NieR:Automata is one of the most groundbreaking video games in some time. The story isn’t conventional in the slightest and there are real emotions felt when playing the game. That includes frustrations since it’s not an easy game to play, but also some great moments of sorrow as the human race is nearly destroyed completely. The part-RPG, part-hack and slash game set itself apart from other semi-open world titles because it was so damn weird. The art design of the game and the sense of scale were so epic and memorable that it’s no wonder there’s a novelization out now from Viz Media.
So what’s it about?
The official summary reads:
When alien forces invade with an army of Machines, the remnants of humanity must depend on Androids of their own design–the placid 2B and the excitable 9S–to survive.
Why does this matter?
This book is for those who want to relive the game via novelization, as well as those who can’t play the game but want to get a taste of the story.
Fine, you have my attention. What’s good about it?
If you have played the game you might not want to read this book because it’s largely a retelling of the events you already played. Some side quests aren’t covered, which makes sense given that they aren’t part of the larger story, but it’s worth noting. The story is told via a robotic writing style which suits the robot main characters. This can be slightly annoying at times since it’s so matter-of-fact and cold, but it didn’t bother me that much. The big draw for those who played the game is getting a bit more color from the main characters. This novelization explores the thoughts of the characters within the moments you experienced playing the game. That adds some additional information as far as their states of mind and, conceivably, the psychological elements in the game.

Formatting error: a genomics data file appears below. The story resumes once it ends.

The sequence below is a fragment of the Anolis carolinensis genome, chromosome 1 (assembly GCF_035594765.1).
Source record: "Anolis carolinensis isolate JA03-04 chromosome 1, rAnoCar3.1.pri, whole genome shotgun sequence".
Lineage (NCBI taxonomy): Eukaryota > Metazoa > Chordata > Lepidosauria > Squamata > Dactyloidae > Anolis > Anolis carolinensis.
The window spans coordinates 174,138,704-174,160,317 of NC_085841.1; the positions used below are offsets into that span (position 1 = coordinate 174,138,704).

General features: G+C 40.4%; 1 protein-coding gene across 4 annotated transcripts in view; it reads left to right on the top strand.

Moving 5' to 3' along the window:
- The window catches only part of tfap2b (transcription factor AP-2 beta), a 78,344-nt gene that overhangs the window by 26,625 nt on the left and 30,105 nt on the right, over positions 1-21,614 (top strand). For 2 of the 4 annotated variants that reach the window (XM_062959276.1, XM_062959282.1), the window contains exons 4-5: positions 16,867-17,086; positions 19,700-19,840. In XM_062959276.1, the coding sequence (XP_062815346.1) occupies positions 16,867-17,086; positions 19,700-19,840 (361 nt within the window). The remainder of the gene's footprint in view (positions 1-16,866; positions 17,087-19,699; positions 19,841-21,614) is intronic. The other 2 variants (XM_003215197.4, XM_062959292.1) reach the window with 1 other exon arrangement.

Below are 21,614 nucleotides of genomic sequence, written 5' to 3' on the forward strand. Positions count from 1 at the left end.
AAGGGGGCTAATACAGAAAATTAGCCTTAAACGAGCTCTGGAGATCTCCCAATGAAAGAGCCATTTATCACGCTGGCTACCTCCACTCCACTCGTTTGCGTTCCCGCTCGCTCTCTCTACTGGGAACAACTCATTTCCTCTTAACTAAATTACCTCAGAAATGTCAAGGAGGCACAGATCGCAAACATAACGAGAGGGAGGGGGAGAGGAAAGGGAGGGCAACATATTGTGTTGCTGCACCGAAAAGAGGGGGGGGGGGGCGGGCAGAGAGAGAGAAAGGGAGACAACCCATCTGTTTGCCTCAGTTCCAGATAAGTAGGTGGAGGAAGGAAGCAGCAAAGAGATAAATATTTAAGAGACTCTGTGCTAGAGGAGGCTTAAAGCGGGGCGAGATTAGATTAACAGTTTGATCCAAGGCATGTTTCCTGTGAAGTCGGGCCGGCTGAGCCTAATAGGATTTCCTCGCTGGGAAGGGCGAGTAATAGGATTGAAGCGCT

There is added bonus art at the start of each chapter that has a sketchy hand-drawn look. This gives some vivid imagery for those who haven’t played the game, providing a taste of what those who have played it are visualizing. The art also sets a mood and gives you a hint at what is coming next.
It can’t be perfect can it?
The robotic language can make for less than interesting beats in the story. Take this passage: “Confidential. 2B didn’t like the word. Nothing good ever came when that word was involved.” Or another: “He heard a bone break. Unfazed, he put forward his own black box. He could see 2B’s black box. Just a little more.” The voice in this story has very little flow, in part because the complexity of the sentences is limited. This can pull you out of the story and it actually makes the read slower in its pace. That can be severely limiting when there’s an action scene taking place.
The other negative is the fact that nothing new as far as scenes or reveals is presented here if you’ve played the game. I speak from experience reading comic book adaptions, and a new form of media like this should probably add to the experience. When something is a straight adaptation it forces you to wonder who the audience for it is. Pair this with the robotic language and it’s quite clear that this is the lesser of two options for enjoying the story of NieR:Automata. It’s nice to get some internal thoughts from the characters, but this doesn’t add much in the grand scheme of things.
Is it good?
I liked this book but I can’t help but wonder if anyone will really love it. Those who enjoyed the game and played it through multiple times might find the added internal monologues of the characters fascinating, but if you’re not super close to the game then this feels like an unnecessary retread.
Like what we do here at AIPT? Consider supporting us and independent comics journalism by becoming a patron today! In addition to our sincere thanks, you can browse AIPT ad-free, gain access to our vibrant Discord community of patrons and staff members, get trade paperbacks sent to your house every month, and a lot more. Click the button below to get started!